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Carlisle pastor carries on tradition of bee-keeping clergy
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Carlisle pastor carries on tradition of bee-keeping clergy


The connection between the clergy and beekeeping has a long history in Pennsylvania, a history whose next chapter is being written in Cumberland County.

Michael Poe, senior pastor at Carlisle First Church of God, located at 705 Glendale St. in the borough, is also one of the region’s most prominent beekeepers, following a tradition that traces back to the 19th-century Philadelphia clergyman L.L. Langstroth.

“I just have always been fascinated with them, even as a kid,” Poe said of bees. “They’re an amazing little creature. They’re incredibly intelligent.”

The world of beekeeping and the world of ministry have a lot in common, Poe said. Honey is mentioned often in the Bible with an aspirational tone for the faithful. Poe pointed to Proverbs 24:13, “eat honey, my son, for it is good; yes, the honey from the comb is sweet to your taste.”

“The hive is wanting to multiply, and one of the things that we see as a church is that we would also like to multiply,” Poe said. “Working hand in hand with one another to broaden our reach, just like the bees.”

This may be why Poe’s favorite part of beekeeping is getting a call to come catch a swarm, the phenomenon that occurs when a colony of bees splits with a portion of the hive, leaving to find a new home. The old queen will go with the swarm, leaving behind a newly laid queen to continue the original hive.

“Swarming is a way of the colony reproducing itself,” Poe said. “When they swarm, the old queen will fly off and 50 to 60 percent of the hive will also fly off.”


Poe isn’t a commercial beekeeper, he said, just a hobbyist, although he will sometimes charge small fees for particularly difficult jobs, such as cutting into a wall to retrieve a swarm. But most of the work is done pro bono, given that there is a healthy competition among recreational beekeepers to get to be the one to collect a swarm.

“Usually I get phone calls from people or a message on Facebook, ‘hey, there’s a swarm at such-and-such place’ and I’ll go and get them,” Poe said.

A recent call resulted in Poe driving up to Millerstown in Perry County to collect a swarm that netted two pounds of bees, or about 6,000 to 8,000 insects. The swarm had flown from its hive and settled on a lilac bush, too close for comfort at the residence.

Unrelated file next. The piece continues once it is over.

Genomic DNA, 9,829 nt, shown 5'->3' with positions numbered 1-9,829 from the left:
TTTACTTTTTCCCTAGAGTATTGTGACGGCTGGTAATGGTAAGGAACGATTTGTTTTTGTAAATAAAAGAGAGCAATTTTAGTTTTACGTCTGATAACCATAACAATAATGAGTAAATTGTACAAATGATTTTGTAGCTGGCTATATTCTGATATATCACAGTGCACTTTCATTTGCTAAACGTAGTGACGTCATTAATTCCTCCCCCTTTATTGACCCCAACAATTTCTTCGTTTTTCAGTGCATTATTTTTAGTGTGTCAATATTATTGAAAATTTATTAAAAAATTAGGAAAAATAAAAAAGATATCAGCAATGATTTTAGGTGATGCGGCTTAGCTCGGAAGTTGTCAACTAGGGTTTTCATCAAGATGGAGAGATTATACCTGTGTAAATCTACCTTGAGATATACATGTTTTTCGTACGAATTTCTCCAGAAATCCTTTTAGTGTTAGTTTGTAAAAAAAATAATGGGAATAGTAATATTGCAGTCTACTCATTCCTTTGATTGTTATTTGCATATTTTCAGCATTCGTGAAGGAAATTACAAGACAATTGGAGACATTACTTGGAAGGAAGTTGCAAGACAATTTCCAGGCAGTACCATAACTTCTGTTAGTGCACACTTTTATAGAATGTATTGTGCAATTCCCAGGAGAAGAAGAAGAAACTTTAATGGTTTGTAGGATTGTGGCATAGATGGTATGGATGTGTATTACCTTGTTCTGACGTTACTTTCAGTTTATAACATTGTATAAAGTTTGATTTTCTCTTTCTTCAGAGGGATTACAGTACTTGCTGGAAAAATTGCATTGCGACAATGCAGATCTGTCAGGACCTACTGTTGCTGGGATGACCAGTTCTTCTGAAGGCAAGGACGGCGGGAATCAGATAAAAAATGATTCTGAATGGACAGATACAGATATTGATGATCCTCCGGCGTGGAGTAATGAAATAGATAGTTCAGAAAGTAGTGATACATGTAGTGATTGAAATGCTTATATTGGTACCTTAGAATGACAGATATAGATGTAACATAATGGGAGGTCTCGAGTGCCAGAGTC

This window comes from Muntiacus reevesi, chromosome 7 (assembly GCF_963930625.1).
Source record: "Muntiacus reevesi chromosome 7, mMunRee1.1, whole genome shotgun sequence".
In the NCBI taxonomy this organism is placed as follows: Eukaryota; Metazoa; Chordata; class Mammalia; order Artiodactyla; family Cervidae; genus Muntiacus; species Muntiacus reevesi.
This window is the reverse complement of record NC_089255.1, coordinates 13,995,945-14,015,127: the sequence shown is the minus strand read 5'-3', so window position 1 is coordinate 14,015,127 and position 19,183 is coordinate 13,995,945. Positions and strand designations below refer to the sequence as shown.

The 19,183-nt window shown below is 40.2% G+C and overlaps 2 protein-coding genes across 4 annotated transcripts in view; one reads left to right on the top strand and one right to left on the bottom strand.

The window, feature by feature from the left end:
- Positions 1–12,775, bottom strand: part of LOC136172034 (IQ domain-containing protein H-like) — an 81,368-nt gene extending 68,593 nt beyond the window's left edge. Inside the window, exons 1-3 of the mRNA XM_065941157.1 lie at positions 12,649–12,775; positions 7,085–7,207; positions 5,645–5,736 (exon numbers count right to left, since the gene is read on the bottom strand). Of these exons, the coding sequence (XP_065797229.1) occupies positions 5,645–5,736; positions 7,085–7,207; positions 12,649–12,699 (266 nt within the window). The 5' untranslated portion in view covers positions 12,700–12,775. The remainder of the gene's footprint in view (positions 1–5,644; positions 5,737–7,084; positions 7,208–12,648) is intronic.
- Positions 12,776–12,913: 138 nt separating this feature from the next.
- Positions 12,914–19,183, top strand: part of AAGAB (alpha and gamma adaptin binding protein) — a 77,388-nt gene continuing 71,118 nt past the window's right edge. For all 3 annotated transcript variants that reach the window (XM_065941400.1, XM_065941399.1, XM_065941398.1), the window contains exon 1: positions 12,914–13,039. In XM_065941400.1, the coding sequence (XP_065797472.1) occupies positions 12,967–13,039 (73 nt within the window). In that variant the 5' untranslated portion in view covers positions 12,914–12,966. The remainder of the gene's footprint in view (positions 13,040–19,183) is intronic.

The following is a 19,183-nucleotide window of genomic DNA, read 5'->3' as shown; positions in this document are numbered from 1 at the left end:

Poe simply cut off the portion of the bush that contained most of the bees and delivered them into a nucleus hive frame, which is now growing into a full colony.

Such frames were originally developed by Langstroth, whose designs allowed for modular, stackable boxes that allow recreational beekeepers to easily add new space as their hives grow. Langstroth’s position as the father of the backyard American beekeeper is largely due to this design.

The queen is generally limited to the bottom boxes of the hive, known as the brood boxes, whose combs contain bee larvae and are capped with a “queen excluder” screen that she is unable to fit through, Poe said.

This allows the combs above the brood boxes to contain exclusively honey, and no larvae, allowing the beekeeper to harvest the top boxes.

“When it’s getting close to being full with honey, you put another box on top of the queen excluder and put the full honey box on the top of the new box. You always put the honey on the top,” Poe said.


While Poe keeps some smaller colonies in Carlisle, the bulk of his are located at the rural properties of his parents and friends in Shippensburg. This netted 40-50 pounds of honey last year, Poe said, although the yield varies greatly with how many bees survive the winter.

Moisture is typically the killer, Poe said, in that it encourages mites, bacteria, fungi and other parasites that can be lethal to the hive.

Poe began keeping bees in summer 2014 when he returned to the Midstate after 13 years as a missionary in Brazil. Poe’s daughter will be 9 years old this year, and he hopes to pass on the tradition to her, although not until she is a bit older.

“I want her to be a little bit older and make sure she knows, if she goes to do it, she’s going to get stung,” Poe said. “If she would like to do this one day, I would love to teach it to her and pass it on.”

While beekeeping suits protect one’s body from the bees, the issue is with the hands, Poe said. Some keepers wear heavy gloves, but this makes it difficult to feel the hive when adding Langstroth boxes and when extracting honeycomb.

Some keepers go so far as to work with their bare hands. Poe strikes a middle ground and uses heavy dishwashing gloves, which deflect most, but not all, of the stings.

Despite the occasional sting, Poe said there is a certain tranquility to working with bees, something that may also explain its appeal to the clergy.

“I find peace of mind when I’m working with the bees, even though I’m getting stung sometimes,” Poe said. “It’s a way to go find yourself and tune everything else out.”

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